When you arrive in the Killing Fields at the village of Choeung Ek, the first thing that you see is That:
Looking at it from a distance, you would not understand this was a website of mass genocide. In that stupa would be the skulls of tens of thousands of Cambodians who have been brutally slaughtered by the Khmer Rouge.
In general, Pol Pot and his Khmer Rouge soldiers murdered around 1.7 million Cambodians.
While the Nazis constructed gas chambers for mass slaughter, the Khmer Rouge murdered people in the least expensive manner possible. To save money on bullets, they simply bludgeoned or Letting people to death rather.
In attempting to enforce his ideology, Pol Pot became more paranoid and murdered anyone who had been regarded as a hazard to the Khmer Rouge regime. The Khmer Rouge killed physicians, professors, teachers, attorneys, engineers and many others, and quite few of Cambodia’s educated course survived.
With the entry fee into the Killing Fields you get a sound guide, which requires you to different numbered posts around the website. It clarifies what things could have seemed like, and paints an image of exactly what occurred here. Visitors leave colored bracelets as a sign of respect.
As you walk around the region you’ll pass mass graves and pits that included the victims’ bodies. You will find glass boxes full of items of bones and clothing that have been found around the website.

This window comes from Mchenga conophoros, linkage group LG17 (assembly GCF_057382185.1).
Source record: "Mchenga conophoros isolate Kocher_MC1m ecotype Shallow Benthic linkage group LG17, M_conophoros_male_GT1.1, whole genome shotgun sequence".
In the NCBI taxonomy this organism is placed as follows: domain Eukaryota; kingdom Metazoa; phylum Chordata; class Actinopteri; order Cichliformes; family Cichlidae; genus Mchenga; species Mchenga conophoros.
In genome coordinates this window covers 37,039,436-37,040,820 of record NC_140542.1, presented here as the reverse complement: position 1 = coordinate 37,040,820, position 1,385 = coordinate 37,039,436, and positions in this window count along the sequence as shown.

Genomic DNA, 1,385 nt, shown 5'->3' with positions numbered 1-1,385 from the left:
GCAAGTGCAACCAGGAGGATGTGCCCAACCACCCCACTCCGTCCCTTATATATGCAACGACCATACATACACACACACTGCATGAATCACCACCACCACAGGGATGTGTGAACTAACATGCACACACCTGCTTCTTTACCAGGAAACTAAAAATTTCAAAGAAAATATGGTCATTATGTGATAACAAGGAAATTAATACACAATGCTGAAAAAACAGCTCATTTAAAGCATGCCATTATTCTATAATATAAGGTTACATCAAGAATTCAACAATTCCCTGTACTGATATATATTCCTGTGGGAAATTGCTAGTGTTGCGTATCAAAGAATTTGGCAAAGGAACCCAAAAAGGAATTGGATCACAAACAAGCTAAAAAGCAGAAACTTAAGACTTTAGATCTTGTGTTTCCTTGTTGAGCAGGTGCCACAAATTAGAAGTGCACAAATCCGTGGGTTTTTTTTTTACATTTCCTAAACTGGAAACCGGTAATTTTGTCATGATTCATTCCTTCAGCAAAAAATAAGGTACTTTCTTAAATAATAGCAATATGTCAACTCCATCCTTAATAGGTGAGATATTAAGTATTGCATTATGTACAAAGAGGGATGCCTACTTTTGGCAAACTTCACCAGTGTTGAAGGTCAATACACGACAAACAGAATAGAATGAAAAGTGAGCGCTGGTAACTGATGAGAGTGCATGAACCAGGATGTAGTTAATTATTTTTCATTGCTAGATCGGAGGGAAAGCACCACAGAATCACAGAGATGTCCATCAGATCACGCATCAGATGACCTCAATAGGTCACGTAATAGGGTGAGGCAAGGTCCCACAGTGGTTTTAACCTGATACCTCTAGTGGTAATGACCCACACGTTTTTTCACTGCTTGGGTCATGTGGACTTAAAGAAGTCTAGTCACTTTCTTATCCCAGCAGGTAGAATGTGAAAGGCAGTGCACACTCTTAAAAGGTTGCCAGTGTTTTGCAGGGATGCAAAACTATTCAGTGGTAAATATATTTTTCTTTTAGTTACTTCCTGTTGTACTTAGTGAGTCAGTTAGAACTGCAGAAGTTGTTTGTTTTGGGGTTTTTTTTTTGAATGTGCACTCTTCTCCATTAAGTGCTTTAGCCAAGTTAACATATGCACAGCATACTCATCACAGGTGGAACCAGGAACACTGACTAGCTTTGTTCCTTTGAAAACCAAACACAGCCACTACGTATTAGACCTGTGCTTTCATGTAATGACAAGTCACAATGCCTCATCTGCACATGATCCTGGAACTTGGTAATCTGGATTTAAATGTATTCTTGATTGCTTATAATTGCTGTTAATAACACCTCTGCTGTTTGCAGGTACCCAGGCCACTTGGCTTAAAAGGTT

Frequently bones, bones and clothes come to the surface after heavy rain due to the high number of bodies buried in the pits.
It is a harrowing and grim narrative, and possibly the oddest part is that the Killing Tree, in which the executioners smashed infants against the back.
Eventually, after the excursion, you walk within the tall stupa, where tens of thousands of skulls are laid out on shelves that reach all of the ways to the very top.
I am still not sure how I feel about dark tourism’ because I always feel quite awkward, walking around areas such as this, particularly with my camera. But, I do believe it’s important to observe such items, admit they exist, make folks conscious of what occurred, and make sure we attempt to stop genocide from happening in the future.
The Killing Fields are approximately 15km out of Phnomh Penh plus also a 30-40 minute ride at a tuk-tuk. Entry into the Killing Fields prices $3 USD.
How do you feel about genocide tourism?